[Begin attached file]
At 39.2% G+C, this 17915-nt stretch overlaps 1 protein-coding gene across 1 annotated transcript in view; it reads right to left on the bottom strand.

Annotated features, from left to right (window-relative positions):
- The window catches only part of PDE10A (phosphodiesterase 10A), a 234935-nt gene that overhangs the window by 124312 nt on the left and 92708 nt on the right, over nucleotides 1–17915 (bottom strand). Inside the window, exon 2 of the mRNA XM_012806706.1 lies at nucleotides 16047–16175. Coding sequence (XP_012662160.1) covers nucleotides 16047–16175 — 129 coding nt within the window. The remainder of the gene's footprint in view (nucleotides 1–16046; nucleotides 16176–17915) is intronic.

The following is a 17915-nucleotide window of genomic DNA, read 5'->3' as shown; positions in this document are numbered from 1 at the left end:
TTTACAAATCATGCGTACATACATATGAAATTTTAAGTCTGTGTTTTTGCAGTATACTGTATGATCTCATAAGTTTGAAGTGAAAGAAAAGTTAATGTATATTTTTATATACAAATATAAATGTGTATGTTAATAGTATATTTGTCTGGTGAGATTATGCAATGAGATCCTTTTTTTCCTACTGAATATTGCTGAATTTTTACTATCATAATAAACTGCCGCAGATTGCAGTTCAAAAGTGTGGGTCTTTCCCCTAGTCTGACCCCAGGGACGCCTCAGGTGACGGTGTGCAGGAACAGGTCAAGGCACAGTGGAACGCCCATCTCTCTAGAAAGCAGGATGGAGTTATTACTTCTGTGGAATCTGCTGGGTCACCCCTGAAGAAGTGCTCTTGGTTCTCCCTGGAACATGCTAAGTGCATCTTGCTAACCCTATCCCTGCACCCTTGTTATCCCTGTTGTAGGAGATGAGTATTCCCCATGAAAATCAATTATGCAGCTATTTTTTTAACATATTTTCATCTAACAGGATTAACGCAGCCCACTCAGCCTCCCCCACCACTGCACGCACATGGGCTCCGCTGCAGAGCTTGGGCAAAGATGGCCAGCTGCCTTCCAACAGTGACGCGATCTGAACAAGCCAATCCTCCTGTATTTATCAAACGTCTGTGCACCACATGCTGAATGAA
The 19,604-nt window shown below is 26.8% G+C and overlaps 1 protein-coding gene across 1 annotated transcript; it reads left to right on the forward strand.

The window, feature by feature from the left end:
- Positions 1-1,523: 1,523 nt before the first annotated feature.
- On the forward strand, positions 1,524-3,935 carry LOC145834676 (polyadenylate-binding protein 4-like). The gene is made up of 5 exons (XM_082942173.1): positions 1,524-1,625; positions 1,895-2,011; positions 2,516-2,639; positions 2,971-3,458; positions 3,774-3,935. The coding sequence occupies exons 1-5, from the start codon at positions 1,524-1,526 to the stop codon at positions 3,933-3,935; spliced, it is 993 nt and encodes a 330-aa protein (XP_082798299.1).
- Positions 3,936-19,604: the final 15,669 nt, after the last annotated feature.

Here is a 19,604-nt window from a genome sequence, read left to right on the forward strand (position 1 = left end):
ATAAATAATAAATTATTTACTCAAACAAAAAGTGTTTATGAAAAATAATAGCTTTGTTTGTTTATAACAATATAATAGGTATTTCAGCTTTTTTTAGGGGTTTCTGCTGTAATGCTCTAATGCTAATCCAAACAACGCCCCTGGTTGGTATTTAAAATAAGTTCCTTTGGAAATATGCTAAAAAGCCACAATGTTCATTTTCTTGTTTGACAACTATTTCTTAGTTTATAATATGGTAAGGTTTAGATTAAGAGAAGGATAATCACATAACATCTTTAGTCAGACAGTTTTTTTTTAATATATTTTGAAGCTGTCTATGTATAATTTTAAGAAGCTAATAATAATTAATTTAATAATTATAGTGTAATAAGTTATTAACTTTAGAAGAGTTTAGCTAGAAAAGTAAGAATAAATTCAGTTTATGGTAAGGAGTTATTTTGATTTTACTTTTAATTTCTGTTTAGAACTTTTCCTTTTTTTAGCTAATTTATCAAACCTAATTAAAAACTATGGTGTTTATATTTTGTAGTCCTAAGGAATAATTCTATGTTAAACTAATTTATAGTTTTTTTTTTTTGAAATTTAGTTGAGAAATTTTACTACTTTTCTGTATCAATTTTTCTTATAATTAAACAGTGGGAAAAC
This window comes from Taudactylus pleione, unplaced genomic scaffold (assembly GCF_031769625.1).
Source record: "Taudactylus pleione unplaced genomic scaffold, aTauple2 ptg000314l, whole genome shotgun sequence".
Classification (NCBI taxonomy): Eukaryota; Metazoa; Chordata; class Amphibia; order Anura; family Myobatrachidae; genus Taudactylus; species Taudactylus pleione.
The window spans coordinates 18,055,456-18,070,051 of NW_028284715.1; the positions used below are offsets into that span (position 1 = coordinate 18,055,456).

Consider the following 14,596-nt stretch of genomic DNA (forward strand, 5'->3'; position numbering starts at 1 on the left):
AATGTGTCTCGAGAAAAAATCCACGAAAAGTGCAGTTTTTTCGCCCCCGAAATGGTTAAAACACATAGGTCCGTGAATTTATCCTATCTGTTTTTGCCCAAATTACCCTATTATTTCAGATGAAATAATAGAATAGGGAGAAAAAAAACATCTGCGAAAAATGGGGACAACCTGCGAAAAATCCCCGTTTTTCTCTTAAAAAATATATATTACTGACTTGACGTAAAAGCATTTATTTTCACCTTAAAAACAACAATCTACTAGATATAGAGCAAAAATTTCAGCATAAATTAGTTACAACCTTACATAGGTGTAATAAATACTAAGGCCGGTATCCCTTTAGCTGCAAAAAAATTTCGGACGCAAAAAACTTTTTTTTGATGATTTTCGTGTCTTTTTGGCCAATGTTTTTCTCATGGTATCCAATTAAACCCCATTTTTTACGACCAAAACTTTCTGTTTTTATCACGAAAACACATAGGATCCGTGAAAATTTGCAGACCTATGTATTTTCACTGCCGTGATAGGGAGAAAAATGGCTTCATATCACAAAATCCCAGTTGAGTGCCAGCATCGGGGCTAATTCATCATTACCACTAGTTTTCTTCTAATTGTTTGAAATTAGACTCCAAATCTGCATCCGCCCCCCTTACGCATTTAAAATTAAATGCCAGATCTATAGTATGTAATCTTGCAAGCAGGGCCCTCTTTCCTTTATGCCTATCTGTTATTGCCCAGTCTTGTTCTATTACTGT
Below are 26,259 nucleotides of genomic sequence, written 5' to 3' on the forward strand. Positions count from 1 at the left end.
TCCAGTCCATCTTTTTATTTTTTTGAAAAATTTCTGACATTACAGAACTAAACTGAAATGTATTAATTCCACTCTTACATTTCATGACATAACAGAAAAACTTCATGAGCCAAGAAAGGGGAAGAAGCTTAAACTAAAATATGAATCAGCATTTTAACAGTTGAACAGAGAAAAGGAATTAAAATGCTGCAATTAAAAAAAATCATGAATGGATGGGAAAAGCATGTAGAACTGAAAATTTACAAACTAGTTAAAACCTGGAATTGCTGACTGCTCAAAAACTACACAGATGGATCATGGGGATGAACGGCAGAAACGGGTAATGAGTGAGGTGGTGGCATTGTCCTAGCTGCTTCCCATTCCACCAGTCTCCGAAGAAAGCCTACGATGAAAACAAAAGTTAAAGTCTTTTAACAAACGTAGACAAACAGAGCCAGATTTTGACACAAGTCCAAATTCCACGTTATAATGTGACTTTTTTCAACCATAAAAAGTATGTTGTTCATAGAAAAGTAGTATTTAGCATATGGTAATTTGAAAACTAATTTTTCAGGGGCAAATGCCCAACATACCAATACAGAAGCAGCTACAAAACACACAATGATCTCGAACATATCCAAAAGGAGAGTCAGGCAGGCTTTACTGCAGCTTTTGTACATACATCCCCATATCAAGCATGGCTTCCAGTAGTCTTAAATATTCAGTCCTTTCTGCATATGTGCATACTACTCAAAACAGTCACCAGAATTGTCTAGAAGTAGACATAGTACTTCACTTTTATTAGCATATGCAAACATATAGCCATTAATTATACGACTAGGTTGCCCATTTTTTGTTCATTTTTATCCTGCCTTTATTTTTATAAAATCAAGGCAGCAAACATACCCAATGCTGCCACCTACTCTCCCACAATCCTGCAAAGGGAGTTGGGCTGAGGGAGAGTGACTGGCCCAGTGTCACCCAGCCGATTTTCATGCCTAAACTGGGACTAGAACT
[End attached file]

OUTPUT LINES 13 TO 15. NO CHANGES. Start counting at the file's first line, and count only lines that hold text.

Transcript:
This window comes from Taudactylus pleione, unplaced genomic scaffold (assembly GCF_031769625.1).
Source record: "Taudactylus pleione unplaced genomic scaffold, aTauple2 ptg000314l, whole genome shotgun sequence".
Classification (NCBI taxonomy): Eukaryota; Metazoa; Chordata; class Amphibia; order Anura; family Myobatrachidae; genus Taudactylus; species Taudactylus pleione.